A second volume of a series of books profiling successful Vietnamese entrepreneurs was launched Monday in the country in the English and Vietnamese languages.
|The Ho Chi Minh City headquarters of Mai Linh Corp., whose boss Ho Huy, a veteran, has built it a strong group of transport companies and created numerous jobs for the local community (Photo: Tuong Thuy)|
“Entrepreneur” features 30 success stories and explains how, in their own different ways, the subjects linked up with markets and became part of the driving force behind the economic reforms known as Doi Moi in Viet Nam.
The cases are selected from 50 in a report compiled by the National Institute for Science and Technology Strategy and Policy Studies, the Ministry of Science and Technology.
The research was undertaken as part of “Making Markets Work Better for the Poor” – a regional technical assistance project supported by the Asian Development Bank (ADB), the UK Department for International Development, and the Tokyo-based ADB Institute.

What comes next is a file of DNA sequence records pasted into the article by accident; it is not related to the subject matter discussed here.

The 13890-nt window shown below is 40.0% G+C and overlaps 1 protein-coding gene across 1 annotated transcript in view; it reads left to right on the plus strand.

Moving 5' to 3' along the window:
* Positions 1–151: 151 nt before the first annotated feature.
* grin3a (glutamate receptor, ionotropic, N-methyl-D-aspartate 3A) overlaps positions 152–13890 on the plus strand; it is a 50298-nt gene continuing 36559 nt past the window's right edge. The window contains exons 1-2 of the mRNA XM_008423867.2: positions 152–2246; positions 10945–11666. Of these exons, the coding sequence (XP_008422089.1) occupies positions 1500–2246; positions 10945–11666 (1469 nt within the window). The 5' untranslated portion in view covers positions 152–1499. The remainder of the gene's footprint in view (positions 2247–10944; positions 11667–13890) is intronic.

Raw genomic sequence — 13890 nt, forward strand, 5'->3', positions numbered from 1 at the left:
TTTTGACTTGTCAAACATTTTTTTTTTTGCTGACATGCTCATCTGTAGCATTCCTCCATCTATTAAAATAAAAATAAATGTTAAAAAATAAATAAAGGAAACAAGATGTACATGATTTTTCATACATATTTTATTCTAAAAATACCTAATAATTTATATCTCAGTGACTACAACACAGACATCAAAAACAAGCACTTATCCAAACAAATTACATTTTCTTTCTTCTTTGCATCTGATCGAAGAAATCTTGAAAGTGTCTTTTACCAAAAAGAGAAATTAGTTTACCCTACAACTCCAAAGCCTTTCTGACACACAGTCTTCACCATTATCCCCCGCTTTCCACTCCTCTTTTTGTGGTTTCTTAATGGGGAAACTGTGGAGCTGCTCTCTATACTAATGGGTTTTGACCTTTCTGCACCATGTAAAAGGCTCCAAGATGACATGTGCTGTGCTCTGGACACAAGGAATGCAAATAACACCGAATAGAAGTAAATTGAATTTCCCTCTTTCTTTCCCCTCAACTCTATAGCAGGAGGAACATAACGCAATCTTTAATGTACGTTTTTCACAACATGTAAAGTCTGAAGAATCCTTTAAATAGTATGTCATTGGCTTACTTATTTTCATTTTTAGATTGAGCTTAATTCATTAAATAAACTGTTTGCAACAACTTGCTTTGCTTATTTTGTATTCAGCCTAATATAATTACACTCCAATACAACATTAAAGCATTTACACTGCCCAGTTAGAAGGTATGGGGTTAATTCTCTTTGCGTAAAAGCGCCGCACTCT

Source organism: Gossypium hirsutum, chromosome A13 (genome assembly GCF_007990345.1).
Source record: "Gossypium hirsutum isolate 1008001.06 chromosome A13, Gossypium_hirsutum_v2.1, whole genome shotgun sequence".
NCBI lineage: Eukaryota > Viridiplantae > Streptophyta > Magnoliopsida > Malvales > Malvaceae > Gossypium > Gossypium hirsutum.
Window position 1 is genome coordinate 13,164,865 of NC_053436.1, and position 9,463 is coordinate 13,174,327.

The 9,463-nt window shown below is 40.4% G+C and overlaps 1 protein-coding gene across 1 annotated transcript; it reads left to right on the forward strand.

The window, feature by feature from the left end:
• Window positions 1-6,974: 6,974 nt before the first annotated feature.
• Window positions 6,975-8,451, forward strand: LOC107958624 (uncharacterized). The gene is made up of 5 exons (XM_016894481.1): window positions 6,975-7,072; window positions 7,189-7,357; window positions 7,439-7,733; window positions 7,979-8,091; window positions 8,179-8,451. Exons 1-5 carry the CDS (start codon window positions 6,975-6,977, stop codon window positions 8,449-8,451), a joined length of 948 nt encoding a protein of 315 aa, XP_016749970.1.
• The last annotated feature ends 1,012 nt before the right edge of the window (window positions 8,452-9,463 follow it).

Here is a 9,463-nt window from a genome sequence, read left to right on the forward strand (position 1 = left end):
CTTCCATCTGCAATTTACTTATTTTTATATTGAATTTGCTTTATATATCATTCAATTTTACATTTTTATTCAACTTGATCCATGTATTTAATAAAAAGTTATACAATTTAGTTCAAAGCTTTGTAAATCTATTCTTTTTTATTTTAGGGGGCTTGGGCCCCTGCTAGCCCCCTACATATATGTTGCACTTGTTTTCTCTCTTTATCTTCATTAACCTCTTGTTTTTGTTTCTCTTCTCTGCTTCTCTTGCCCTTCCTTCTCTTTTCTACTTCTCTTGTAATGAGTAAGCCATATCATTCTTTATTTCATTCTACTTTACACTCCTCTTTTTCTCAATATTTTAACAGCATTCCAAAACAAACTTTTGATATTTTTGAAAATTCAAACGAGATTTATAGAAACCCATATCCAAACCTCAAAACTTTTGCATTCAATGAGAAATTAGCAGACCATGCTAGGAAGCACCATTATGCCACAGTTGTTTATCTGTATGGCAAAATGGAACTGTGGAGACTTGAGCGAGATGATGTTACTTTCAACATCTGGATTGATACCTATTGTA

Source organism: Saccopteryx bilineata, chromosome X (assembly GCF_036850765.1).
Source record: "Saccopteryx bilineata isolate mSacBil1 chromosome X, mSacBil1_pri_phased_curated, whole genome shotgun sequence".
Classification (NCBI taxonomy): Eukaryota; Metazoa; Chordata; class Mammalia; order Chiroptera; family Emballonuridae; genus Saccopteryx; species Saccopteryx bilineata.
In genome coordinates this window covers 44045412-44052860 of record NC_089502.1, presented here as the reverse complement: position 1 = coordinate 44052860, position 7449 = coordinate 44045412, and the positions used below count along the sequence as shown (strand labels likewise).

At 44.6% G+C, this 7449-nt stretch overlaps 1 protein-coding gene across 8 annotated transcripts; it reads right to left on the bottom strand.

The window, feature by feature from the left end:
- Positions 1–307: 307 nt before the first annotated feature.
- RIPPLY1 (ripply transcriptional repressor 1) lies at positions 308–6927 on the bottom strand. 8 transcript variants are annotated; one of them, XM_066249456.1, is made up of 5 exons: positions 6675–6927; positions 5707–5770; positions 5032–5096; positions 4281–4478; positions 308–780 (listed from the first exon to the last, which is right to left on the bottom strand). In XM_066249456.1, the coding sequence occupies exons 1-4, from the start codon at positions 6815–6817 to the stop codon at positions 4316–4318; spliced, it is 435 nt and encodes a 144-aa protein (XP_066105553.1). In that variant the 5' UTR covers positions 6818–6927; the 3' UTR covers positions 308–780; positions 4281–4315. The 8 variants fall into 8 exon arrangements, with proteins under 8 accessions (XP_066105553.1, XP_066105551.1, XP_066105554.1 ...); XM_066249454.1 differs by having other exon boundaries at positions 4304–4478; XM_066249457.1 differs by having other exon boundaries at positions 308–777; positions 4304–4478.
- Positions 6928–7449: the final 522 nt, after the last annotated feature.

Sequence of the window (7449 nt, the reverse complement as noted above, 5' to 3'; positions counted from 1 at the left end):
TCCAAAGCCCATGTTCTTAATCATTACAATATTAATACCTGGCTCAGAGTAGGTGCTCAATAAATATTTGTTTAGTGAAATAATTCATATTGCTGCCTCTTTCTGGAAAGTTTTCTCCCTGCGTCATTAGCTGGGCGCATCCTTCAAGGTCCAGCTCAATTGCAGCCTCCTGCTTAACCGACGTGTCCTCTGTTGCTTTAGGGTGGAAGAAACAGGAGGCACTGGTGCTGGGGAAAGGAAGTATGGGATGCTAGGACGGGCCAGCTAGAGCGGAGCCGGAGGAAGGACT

The cases are drawn from a range of sectors, including eight from agriculture-related businesses such as farming, aquaculture, and handicrafts; 16 from art, ceramics, and food production; and six with services suppliers.
The entrepreneurs have not only benefited themselves and their families, but also generated many jobs and assisted their local communities.
They come from very different backgrounds and educational levels, including former soldiers, artisans and government officials. But one common feature is that all starting from poverty and disadvantage, through hard work, self-education, dedication, initiative and risk taking, they have started businesses during the Doi Moi and period gained success.
Ayumi Konishi, ADB Country Director in Viet Nam, says the stories explain the grounds for ADB programs supporting small and medium enterprises in Viet Nam. “A successful private business creates jobs and wealth and a major force in the struggle against poverty,” he says.